Therapeutic Touch is a therapy mostly popular with nurses. We have discussed it before, for instance here, here, here and here. To call it implausible would be an understatement. But what does the clinical evidence tell us? Does it work?

This literature review by Iranian authors was aimed at critically evaluating the data from clinical trials examining the clinical efficacy of therapeutic touch as a supportive care modality in adult patients with cancer.

Four electronic databases were searched from the year 1990 to 2015 to locate potentially relevant peer-reviewed articles using the key words therapeutic touch, touch therapy, neoplasm, cancer, and CAM. Additionally, relevant journals and references of all the located articles were manually searched for other potentially relevant studies.

The number of 334 articles was found on the basis of the key words, of which 17 articles related to the clinical trial were examined in accordance with the objectives of the study. A total of 6 articles were in the final dataset in which several examples of the positive effects of healing touch on pain, nausea, anxiety and fatigue, and life quality and also on biochemical parameters were observed.

The authors concluded that, based on the results of this study, an affirmation can be made regarding the use of TT, as a non-invasive intervention for improving the health status in patients with cancer. Moreover, therapeutic touch was proved to be a useful strategy for adult patients with cancer.

This review is badly designed and poorly reported. Crucially, its conclusions are not credible. Contrary to what the authors stated when formulating their aims, the methods lack any attempt of critically evaluating the primary data.

A systematic review is more than a process of ‘pea counting’. It requires a rigorous assessment of the risk of bias of the included studies. If that crucial step is absent, the article is next to worthless and the review degenerates into a promotional excercise. Sadly, this is the case with the present review.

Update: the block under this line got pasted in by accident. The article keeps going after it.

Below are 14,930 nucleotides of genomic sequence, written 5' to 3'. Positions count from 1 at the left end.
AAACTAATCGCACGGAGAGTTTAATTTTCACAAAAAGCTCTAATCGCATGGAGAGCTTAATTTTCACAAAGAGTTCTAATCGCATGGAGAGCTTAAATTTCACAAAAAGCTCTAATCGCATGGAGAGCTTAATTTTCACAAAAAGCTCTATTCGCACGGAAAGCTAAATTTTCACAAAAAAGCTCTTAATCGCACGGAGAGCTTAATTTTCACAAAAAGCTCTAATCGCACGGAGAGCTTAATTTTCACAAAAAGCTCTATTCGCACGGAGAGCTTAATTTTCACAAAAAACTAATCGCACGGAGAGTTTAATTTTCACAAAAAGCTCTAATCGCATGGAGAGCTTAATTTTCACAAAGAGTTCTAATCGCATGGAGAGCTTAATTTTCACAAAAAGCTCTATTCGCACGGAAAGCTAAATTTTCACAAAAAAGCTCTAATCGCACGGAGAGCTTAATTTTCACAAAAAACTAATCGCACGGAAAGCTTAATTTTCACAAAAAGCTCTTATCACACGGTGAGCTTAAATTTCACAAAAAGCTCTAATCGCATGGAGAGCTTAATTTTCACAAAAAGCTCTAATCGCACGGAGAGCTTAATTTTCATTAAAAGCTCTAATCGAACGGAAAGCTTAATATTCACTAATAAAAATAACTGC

You may think that this is relatively trivial (“Who cares what a few feeble-minded nurses do?”), but I would disagree: if the medical literature continues to be polluted by such irresponsible trash, many people (nurses, journalists, healthcare decision makers, researchers) who may not be in a position to see the fatal flaws of such pseudo-reviews will arrive at the wrong conclusions and make wrong decisions. This will inevitably contribute to a hindrance of progress and, in certain circumstances, must endanger the well-being or even the life of vulnerable patients.

6 Responses to Therapeutic Touch: a dubious therapy backed by dubious research

  • The following motion has been proposed for discussion at the BMA’s Annual Conference at the end of June:

    “That this conference calls on the BMA board of science to report on the nature and rationale of Reiki, Johrei and other ‘energy medicine’ modalities as used by some NHS institutions. Such a report should initiate a wider national discussion on the cost effectiveness of these modalities; whether patients give fully informed consent to their use or are misled; the extent to which these powerful ‘energies’ might cause harm; the extent to which NHS institutions comply with relevant regulations for the introduction of innovative treatment; and how the use of these modalities might reasonably be rationed, if used at all.”

    It remains to be seen if there will be time to debate it, or if debated, whether BMA members will support the proposal.

    The intention is to try to nail whether or not these ‘energy modalities’, which includes ‘Touch’ do have any reproducible effects on any condition. Or not.
    If not, the next question is – ‘are proponents deluded, or knowing quacks seeking to defraud and take advantage of gullible and vulnerable patients?’

    As a magician I can demonstrate the transmission of forces over transcontinental distances, using the methods devised by Banacheck and called – ‘Touches’. We admit we are using imaginative illusions. We do not lie.

  • I
    Poked up ‘therapeutic touch’ websites. Much grim fun to be had. One gives a brief description of this nonsense, and ends with a sentence not a million miles away from ‘ The other theory is to do with quantum physics or something’.
    Very similar to a statement I once saw that said that ‘How homeopathy works is a bit too difficult for science to understand just yet’. Comically patronising, a bit like the claim in the previously mentioned documentary that science hasn’t yet developed instruments capable of detecting homeopathy’s workings. It’s Chris Morris’s ‘Brass Eye’- ‘iThere”s no evidence, but it is a fact’- applied to real life.

  • Apologies for going off thread, but yesterday’s Daily Telegraph did report that NHS Commissioning were setting out to exclude medicines that did not work, from NHS prescription – and the inexplicable fact that Mr Hunt and the Simon Stevens, CEO of the NHS, have failed to include homeopathy in the list of exclusions. (So, are they serious about their policies?).
    Why they have not included homeopathy is not explained, but ‘TT’ should fall into the same category.

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